At first glance, fish might seem like a climate-friendly alternative to meat for a world that needs to shift away from carbon-intensive cattle. At least the seafood farming (or ‘aquaculture’) industry would have you see it that way.
Right now the market for farmed fish like salmon is booming. In fact it’s the fastest-growing food sector in the world. This is thanks in no small part to excellent marketing that brands this fish as the ‘chicken of the sea’: low-carbon, easy to cook and sustainable.
But there’s a hitch with this ‘sustainable protein’ spin. Like other intensive farming sectors, aquaculture has been dogged by controversy, and accused of varied ecological and social harms including animal welfare concerns, pollution and highly complex, extractive supply chains, which source the feed that farmed fish rely on.
And that’s the part that DeSmog is most keen to dig into: the feed. The mainstream argument goes that aquaculture can provide a much-needed respite to overfished wild stocks. But the trouble is that popular carnivorous fish such as salmon, shrimp and sea bass have to be fed with other fish, which are ground up to make fishmeal and fish oil.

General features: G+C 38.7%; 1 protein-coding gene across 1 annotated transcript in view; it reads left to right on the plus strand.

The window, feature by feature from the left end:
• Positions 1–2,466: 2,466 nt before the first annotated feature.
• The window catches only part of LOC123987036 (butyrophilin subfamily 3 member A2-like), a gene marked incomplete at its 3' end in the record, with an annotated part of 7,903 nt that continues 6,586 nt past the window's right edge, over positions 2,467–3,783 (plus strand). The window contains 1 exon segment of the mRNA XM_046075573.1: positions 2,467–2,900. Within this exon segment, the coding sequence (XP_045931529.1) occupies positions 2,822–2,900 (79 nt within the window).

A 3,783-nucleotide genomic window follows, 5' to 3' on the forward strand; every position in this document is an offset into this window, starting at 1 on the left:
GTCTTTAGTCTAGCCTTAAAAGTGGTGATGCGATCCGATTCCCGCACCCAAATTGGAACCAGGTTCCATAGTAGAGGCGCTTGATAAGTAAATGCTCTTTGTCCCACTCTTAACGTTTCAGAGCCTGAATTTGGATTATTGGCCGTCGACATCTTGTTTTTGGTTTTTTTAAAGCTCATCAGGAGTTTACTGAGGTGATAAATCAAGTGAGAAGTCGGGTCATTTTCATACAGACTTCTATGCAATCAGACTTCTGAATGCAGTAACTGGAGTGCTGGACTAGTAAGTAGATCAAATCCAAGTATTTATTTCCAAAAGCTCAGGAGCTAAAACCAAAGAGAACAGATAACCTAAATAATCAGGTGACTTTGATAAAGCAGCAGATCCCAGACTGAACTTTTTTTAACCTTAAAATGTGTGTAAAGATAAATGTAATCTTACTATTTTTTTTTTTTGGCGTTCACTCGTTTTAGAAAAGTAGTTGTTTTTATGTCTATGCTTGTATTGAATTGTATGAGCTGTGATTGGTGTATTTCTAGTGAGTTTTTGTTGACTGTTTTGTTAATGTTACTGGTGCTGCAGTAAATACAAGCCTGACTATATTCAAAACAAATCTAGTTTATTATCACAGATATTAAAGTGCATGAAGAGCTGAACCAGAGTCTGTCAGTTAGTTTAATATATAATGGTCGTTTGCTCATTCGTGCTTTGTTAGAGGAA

These ingredients are finite and in great demand. While pigs, chickens and supplements are all destination markets, aquaculture takes the lion’s share – and within it, the need for fish oil in particular is most acute for salmon and trout farmers, who hoover up the majority. Without it, salmon get sick, their scales flake off and they don’t deliver on the Omega 3 promise to consumers.
To stay healthy, salmon need to feed on small, oily, and nutritious species, known as forage fish for their place in the food chain: silvery, hive-mind specimens such as sardines, mackerel or sprats. They are harvested by the tonne off the coast of West Africa and pulverized into fishmeal and fish oil that’s exported to Europe and Asia.
The problem is that these fish – and the nutrients they contain – are also irreplaceable for people. They would otherwise be feeding communities – already hard hit by climate change – who have no other way to replace this previously low-cost ‘superfood’. These fish contain the nutrients most needed by children in their first 1,000 days of life, in a part of the world where hunger and malnutrition is on the rise.
We’ll be unpicking the challenges associated with feed – which is also the main source of greenhouse gas emissions for the sector – and looking into how the aquaculture industry seeks to influence policy. And you can expect to see profiles of key players and initiatives in our agribusiness and soon-to-be launched aquaculture database.
The project builds on our food politics work, where we put the green claims of players in the agribusiness industry under the spotlight.
We’re excited to bring our investigative track record – looking at how commercial interests have sought to delay action to protect both climate and nature – to bear on holding this powerful industry to account.
Watch this space – and send your tips our way at [email protected].